Buckbrush (Ceanothus cuneatus var. cuneatus)

I paid a long overdue visit yesterday to Sauvie Island Natives and picked up two lovely native buckbrush shrubs, a new Ceanothus species to our yard.  Isn't it pretty? 

Ceanothus spp. are known as keystone plants within ecosystems; that is, they are necessary in order for many wildlife species to complete their life cycle and without them, ecosystems break down.  In fact, there are 120 known caterpillar species that use Ceanothus as a host plant, according to data posted on The National Wildlife Federation site.  "The research of entomologist, Dr. Doug Tallamy, and his team at the University of Delaware have identified 14% of native plants (the keystones) support 90% of butterfly and moth lepidoptera species" ("Keystone Plants by Ecoregion", n.d.).  In our yard, we now have four Ceanothus species: C. sanguinous (2), C. velutinus (2), C. prostatus var. prostatus (many), and now C. cuneatus (2).  I am hoping these Ceanothus spp. within our yard will bring in higher levels of biodiversity.  After all, more caterpillars means more food for our local birds. 

Above you will see our second C. cuneatus planted now in our front yard, which will not entirely block our view of the road, and will look beautiful with its springtime white blossoms along the walkway near several of its native associate species.  I am looking forward to observing wildlife from inside our front living room window or from our front doorstep.  This species is monoecious, meaning both male and female parts occur on the same plant.  This means both of our C. cuneatus shrubs will produce fruit/seeds.  Each fruit capsule contains three seeds, explosively ejected.  Since it is often found growing on slopes, many of these ejected seeds slide downwards, while ants and other wildlife carry other seeds further away.  As with most Ceanothus spp., C. cuneatus is nitrogen-fixing, which will add to our soil restoration efforts.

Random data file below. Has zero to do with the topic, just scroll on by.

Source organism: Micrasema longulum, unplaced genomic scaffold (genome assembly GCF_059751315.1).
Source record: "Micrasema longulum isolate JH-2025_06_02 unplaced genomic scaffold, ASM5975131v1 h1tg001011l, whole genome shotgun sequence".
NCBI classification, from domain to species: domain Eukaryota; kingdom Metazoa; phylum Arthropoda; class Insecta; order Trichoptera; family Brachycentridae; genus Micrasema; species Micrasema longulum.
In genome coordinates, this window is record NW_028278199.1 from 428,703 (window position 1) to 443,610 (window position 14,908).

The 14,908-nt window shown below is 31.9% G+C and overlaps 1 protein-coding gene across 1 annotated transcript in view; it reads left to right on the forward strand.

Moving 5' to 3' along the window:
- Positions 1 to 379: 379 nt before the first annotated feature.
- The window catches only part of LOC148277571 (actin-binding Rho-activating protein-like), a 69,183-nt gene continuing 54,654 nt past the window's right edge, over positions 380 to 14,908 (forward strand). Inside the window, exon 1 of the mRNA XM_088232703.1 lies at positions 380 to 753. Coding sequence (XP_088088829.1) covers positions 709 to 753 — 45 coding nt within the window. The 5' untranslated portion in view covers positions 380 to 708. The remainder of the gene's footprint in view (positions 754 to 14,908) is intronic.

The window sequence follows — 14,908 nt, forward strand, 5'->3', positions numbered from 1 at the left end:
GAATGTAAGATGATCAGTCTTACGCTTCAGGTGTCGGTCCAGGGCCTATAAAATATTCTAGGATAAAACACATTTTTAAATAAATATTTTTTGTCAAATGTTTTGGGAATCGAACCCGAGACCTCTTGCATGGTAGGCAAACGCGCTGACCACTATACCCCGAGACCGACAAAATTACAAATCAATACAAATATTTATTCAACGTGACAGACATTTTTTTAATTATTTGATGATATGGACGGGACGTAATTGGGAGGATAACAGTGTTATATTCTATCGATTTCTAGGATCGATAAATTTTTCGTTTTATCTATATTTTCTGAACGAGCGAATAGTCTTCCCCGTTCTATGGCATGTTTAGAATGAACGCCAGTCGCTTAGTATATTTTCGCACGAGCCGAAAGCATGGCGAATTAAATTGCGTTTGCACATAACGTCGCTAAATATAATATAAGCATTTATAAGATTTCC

Native Habitat and Range:  Dry, rocky soil in chaparral habitat, cedar-hemlock-Douglas fir forests, forest slopes, grassland/prairies, and other ecosystems.  Ranges from Oregon to the Baja of Mexico at elevations less than 6000 feet.

Size and hardiness:  4-12 feet tall and just as wide.  Drought-tolerant and well-adapted to chaparral fires, which propagates new plants, keeping populations even.  Tolerates colder temperatures and poor soil conditions.  May be shorter-lived in urban yards, usually d/t over-watering.   

Propagation:  Semi-hardwood cuttings in summer or root cuttings in late fall.  Seed propagation requires scarification by fire with cold-stratification for a minimum of several weeks.

Plant associates: Oregon white oak (Garrya Hairy manzanita (Arctostaphylos columbiana), Fremont's silk tassel (Garrya fremontii), Pacific madrone (Arbutus menziesii), and Ceanothus prostatus var. prostatus), and Cascade Oregon grape (Mahonia nervosa), Canada goldenrod (Solidago canadensis), western yarrow (Achillea millefolium var. occidentalis), and many others depending on the ecoregion.

Ethnobotany:  C. cuneatus was utilized frequently by several native peoples in basket and tool construction.  Young shoots were especially valuable in basket weaving by the Mewuk people.  The Kawaiisu used buckbrush twigs for arrow-making and as fuel.  You can read about how native tribes utilized this plant at Native American Ethnobotany DB.

Support to wildlife:  Attractive and supportive to pollinators as a late winter/early spring bloomer.  Fruit and seeds consumed by many wildlife species and attract a wide variety of native birds and small animals.  Foliage used by browse species and as cover for small animals and birds.  Provides nesting sites.  Host for up to 120 caterpillar species, in effect feeding native birds further.


“Keystone Plants by Ecoregion.” (n.d.) National Wildlife Federation, https://www.nwf.org/Garden-for-Wildlife/About/Native-Plants/keystone-plants-by-ecoregion.